‘Liberal Arts’ an indie romance for bookworms

Courtesy PhotoMeeting of minds: Elizabeth Olsen and Josh Radnor star in “Liberal Arts.”

Courtesy PhotoMeeting of minds: Elizabeth Olsen and Josh Radnor star in “Liberal Arts.”

Uneven and overly sunny it may be, but as literary love fuses with romantic love at an idyllic college, writer-director-actor Josh Radnor achieves nice-little-movie status and tickles the bookworm heart in his dramedy “Liberal Arts.”

Echoing his filmmaking debut “Happythankyoumoreplease,” Radnor deals with the trials of entering adulthood.
Combining arrested development, light romance and back-to-school themes, the film suggests a mild but worthy mix of Woody Allen, Albert Brooks, Eric Rohmer, “Before Sunrise” and Radnor’s own brand of wit-streaked good-heartedness.

Radnor plays Jesse, an uninspired New York admissions counselor who travels to his beloved Ohio alma mater for the retirement party of literature professor Peter (Richard Jenkins).

He meets Zibby (Elizabeth Olsen), a book-loving, buoyantly idealistic 19-year-old sophomore who reminds him of his former self. Zibby sees in Jesse the life experience she desires. They hit it off.

After Jesse returns home, the two correspond via handwritten letters, and, when Zibby states her wish to date him, Jesse rushes back. They walk, talk and click over books and arts.

But the 16-year gap in their ages troubles Jesse. Is he in love with Zibby or with the college world she represents?
The movie isn’t of the caliber of the one-liner fests and talky romances by the aforementioned notables. Radnor includes hackneyed devices such as voice-over readings of the pair’s letters.

Sometimes he overdoes the indie quirkiness. A subplot involving a depressed bookworm (John Magaro) unfolds predictably. A kooky philosopher (Zac Efron) gets tiresome.

As an actor, Radnor (“How I Met Your Mother”) is believable but bland in a role that needs to convey conflict and passion.

Yet the pluses outweigh the drawbacks.  The movie congeals as an entertaining back-to-college ride, an appealing love story and a celebration of books that is so goopily old-fashioned that it might prompt you to curl up with a good volume.

Radnor injects enough bite to offset his weakness for the rosy, and the film succeeds as a seriocomic look at 30-somethings living in times that offer few incentives to grow up.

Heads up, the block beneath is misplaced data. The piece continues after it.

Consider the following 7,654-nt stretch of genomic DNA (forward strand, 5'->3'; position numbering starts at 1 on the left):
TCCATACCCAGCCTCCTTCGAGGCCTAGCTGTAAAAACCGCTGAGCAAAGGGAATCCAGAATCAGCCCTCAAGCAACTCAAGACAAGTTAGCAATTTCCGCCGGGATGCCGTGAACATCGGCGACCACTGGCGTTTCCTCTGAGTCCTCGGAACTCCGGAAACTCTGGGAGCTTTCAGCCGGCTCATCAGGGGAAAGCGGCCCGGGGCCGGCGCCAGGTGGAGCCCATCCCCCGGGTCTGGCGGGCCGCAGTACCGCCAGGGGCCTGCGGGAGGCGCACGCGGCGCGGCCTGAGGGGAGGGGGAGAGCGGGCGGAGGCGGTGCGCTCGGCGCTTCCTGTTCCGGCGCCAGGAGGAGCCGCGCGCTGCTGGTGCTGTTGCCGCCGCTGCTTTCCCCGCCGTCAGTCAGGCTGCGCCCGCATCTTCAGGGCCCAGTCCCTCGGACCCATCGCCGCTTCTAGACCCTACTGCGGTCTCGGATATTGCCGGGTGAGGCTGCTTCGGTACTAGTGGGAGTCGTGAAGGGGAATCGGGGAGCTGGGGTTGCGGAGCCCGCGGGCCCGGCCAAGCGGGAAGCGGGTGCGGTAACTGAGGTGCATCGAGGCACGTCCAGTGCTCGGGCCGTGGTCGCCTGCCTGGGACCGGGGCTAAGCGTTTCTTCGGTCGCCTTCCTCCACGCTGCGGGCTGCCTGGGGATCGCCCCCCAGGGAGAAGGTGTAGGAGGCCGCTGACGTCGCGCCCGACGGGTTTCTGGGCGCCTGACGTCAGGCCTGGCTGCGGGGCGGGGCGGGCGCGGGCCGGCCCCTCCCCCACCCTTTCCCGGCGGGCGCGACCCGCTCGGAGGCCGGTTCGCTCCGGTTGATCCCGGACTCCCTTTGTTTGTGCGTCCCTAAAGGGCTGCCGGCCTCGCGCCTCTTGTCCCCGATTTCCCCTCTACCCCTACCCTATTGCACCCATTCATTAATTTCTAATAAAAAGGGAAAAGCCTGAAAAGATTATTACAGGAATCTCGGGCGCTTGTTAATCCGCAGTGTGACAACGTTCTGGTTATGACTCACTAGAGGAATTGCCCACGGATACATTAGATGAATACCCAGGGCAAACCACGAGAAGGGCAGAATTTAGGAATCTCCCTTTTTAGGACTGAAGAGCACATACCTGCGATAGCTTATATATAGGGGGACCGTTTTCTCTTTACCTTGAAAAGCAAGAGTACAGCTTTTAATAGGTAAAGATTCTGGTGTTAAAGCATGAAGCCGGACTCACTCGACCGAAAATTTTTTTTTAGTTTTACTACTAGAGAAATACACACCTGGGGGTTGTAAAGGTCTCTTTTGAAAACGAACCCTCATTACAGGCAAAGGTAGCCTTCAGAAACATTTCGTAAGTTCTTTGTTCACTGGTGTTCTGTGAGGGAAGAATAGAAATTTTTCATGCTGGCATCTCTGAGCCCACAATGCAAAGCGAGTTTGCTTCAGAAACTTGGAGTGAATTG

Chuckle material includes a scene in which Jesse does the math: When he was Zibby’s age, Zibby was, yikes, 3; when he’s 87, she’ll be, whew, a palatable 71.

Olsen sparkles. Mixing maturity and innocence, she is luminously credible and radiates an intelligence rarely allowed in young romantic heroines.

As the retiring professor terrified of a life without the classroom, Jenkins, too, shines, and Allison Janney is so darkly amusing that you wonder if she accidentally stumbled in from a Todd Solondz set. Her portrayal of possibly the world’s most unromantic romantics instructor is unforgettable.

artsElizabeth OlsenJosh RadnorMoviesRichard Jenkins

If you find our journalism valuable and relevant, please consider joining our Examiner membership program.
Find out more at www.sfexaminer.com/join/

Just Posted

(Examiner file photo)
Charter amendment effort would replace elected school board with appointed body

Critics of the San Francisco Unified School District board on Monday formally… Continue reading

Jill Bonny, owner of Studio Kazoku tattoo parlor in the Haight, tattoos client Lam Vo on Friday, March 5, 2021. (Kevin N. Hume/S.F. Examiner)
No one was fighting for tattoo artists, so they started advocating for themselves

Jill Bonny has been tattooing in the Bay Area since 2000. Four… Continue reading

The COVID-19 pandemic has prompted changes to The City's streets including Slow Streets closures to increase open space access and the Shared Spaces program, which allows businesses to use public right-of-ways for dining, retail and services. (Examiner illustration)
COVID is reshaping the streets of San Francisco

Walk down Page Street, which is closed to thru-traffic, and you might… Continue reading

Stanford’s Ashten Prechtel shoots a layup as three Oregon State defenders look on during a Pac-12 women’s basketball tournament semifinal game on Friday, March 5, 2021, at Michelob Ultra Arena in Las Vegas. Bryan Steffy/Pac-12 Pool Photo
No. 4 Stanford women cruise to Pac-12 Tournament title

Kiana Williams is heating up just in time to head home. The… Continue reading

At a rally in February, Monthanus Ratanapakdee, left, and Eric Lawson remember Vicha Ratanapakdee, an 84-year-old Thai man who died after he was pushed to the pavement in San Francisco. (Ekevara Kitpowsong/Examiner file photo)
The criminal justice system can’t fix what’s wrong in our community

My 87-year-old mother walks gingerly, slowly, deliberately, one step in front of… Continue reading

Most Read